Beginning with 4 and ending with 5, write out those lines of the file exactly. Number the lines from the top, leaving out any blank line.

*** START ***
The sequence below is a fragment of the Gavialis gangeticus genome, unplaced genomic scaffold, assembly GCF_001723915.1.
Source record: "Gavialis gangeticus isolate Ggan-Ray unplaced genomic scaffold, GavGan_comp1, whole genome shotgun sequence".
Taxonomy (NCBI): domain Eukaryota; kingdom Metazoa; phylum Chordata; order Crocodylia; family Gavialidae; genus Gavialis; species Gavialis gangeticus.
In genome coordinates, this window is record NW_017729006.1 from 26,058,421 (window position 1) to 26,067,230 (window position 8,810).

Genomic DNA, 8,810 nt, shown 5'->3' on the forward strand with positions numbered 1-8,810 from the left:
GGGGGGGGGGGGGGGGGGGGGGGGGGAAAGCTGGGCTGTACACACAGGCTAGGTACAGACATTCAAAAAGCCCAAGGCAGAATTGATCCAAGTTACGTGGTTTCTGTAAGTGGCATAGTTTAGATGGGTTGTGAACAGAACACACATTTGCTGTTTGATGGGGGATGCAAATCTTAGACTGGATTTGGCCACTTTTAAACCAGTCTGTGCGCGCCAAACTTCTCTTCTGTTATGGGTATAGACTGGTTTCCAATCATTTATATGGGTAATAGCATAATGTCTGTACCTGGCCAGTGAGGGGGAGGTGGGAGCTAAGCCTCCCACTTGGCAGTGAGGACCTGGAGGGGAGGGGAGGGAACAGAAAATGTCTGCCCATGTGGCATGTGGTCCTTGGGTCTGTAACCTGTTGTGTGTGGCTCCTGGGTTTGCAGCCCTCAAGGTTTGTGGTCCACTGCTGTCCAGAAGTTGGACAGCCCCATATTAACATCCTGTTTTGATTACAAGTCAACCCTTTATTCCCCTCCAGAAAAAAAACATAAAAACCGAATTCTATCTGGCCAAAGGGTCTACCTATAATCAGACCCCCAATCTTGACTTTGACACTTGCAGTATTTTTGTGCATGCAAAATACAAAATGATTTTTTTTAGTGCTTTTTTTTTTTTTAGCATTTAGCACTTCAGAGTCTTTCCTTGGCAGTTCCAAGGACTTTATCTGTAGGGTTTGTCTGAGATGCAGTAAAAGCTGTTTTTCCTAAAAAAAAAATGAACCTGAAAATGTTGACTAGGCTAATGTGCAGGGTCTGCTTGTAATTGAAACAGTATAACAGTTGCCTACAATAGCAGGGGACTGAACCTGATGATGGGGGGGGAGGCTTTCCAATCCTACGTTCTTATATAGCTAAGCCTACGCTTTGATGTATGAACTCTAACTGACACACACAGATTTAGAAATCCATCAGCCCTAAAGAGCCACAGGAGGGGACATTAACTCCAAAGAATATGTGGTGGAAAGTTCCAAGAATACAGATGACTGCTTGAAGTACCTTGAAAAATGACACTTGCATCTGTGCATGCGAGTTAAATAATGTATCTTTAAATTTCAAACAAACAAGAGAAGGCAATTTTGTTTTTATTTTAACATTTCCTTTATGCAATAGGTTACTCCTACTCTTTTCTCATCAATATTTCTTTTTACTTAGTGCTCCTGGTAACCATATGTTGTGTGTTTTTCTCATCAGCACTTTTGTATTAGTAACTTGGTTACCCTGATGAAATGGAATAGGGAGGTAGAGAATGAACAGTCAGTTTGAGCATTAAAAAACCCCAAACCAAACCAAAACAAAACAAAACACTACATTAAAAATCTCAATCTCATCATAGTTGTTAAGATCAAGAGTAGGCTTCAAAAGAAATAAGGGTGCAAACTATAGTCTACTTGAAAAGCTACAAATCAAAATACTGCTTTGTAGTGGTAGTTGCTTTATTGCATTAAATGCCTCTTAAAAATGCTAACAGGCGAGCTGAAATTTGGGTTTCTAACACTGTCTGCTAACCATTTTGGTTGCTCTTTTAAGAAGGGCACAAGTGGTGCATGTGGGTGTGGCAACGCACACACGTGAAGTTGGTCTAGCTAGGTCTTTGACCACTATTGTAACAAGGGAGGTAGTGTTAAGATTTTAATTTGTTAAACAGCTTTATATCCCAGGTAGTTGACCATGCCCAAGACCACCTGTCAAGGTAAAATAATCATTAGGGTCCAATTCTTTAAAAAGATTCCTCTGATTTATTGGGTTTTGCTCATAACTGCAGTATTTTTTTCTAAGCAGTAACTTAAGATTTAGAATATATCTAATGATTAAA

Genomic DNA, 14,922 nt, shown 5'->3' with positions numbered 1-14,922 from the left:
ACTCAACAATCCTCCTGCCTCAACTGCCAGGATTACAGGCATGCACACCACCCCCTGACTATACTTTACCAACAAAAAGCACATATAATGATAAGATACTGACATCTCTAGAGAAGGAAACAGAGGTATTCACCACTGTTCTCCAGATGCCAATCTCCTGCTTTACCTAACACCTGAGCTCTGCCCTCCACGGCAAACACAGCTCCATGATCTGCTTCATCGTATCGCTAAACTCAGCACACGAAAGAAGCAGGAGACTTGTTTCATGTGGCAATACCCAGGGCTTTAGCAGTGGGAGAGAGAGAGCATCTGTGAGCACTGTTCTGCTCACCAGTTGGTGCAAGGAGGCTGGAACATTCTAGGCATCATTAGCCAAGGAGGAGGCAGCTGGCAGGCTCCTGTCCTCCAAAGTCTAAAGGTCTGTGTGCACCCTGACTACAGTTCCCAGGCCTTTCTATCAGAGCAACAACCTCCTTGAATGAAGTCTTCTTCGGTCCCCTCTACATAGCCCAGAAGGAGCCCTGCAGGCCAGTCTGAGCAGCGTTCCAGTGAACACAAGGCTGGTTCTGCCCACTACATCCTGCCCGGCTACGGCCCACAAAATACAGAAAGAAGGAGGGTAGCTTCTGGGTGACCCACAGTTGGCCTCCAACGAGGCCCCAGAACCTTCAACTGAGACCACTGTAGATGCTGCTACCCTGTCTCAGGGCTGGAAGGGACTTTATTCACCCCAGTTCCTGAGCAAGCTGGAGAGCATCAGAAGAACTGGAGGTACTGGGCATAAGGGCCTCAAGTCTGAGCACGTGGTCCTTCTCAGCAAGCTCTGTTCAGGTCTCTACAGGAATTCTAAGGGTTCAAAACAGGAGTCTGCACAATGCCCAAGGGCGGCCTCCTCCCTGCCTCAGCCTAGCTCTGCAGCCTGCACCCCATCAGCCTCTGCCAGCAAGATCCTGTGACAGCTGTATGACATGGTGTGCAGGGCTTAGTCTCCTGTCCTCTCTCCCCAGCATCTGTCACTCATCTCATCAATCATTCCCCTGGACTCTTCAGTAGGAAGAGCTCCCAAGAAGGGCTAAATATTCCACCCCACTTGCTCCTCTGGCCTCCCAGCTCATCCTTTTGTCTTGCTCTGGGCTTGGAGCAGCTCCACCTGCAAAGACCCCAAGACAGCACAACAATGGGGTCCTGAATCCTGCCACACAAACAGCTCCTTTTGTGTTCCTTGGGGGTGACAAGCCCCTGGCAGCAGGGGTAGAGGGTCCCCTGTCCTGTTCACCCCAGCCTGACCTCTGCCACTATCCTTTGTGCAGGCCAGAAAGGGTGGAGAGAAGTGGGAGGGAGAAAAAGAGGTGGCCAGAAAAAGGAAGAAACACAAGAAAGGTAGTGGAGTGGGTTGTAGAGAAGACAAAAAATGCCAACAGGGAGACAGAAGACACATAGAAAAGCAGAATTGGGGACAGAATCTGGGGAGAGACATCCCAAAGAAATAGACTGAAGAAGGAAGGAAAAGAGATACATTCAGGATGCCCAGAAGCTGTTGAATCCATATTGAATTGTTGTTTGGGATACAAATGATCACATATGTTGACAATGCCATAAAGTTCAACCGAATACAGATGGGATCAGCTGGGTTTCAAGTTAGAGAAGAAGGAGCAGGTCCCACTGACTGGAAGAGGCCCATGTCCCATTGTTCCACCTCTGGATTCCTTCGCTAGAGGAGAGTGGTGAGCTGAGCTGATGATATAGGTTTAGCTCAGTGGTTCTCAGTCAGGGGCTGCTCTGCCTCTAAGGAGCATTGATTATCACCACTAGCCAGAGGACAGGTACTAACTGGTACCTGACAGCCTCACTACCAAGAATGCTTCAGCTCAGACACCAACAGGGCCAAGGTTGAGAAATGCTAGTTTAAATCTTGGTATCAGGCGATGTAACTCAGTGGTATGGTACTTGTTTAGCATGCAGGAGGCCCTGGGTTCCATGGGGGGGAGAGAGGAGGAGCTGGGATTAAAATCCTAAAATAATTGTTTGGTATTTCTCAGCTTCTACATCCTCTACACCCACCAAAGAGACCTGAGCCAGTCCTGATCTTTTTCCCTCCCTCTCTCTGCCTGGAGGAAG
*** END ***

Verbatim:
In genome coordinates, this window is record NW_017729006.1 from 26,058,421 (window position 1) to 26,067,230 (window position 8,810).

Genomic DNA, 8,810 nt, shown 5'->3' on the forward strand with positions numbered 1-8,810 from the left: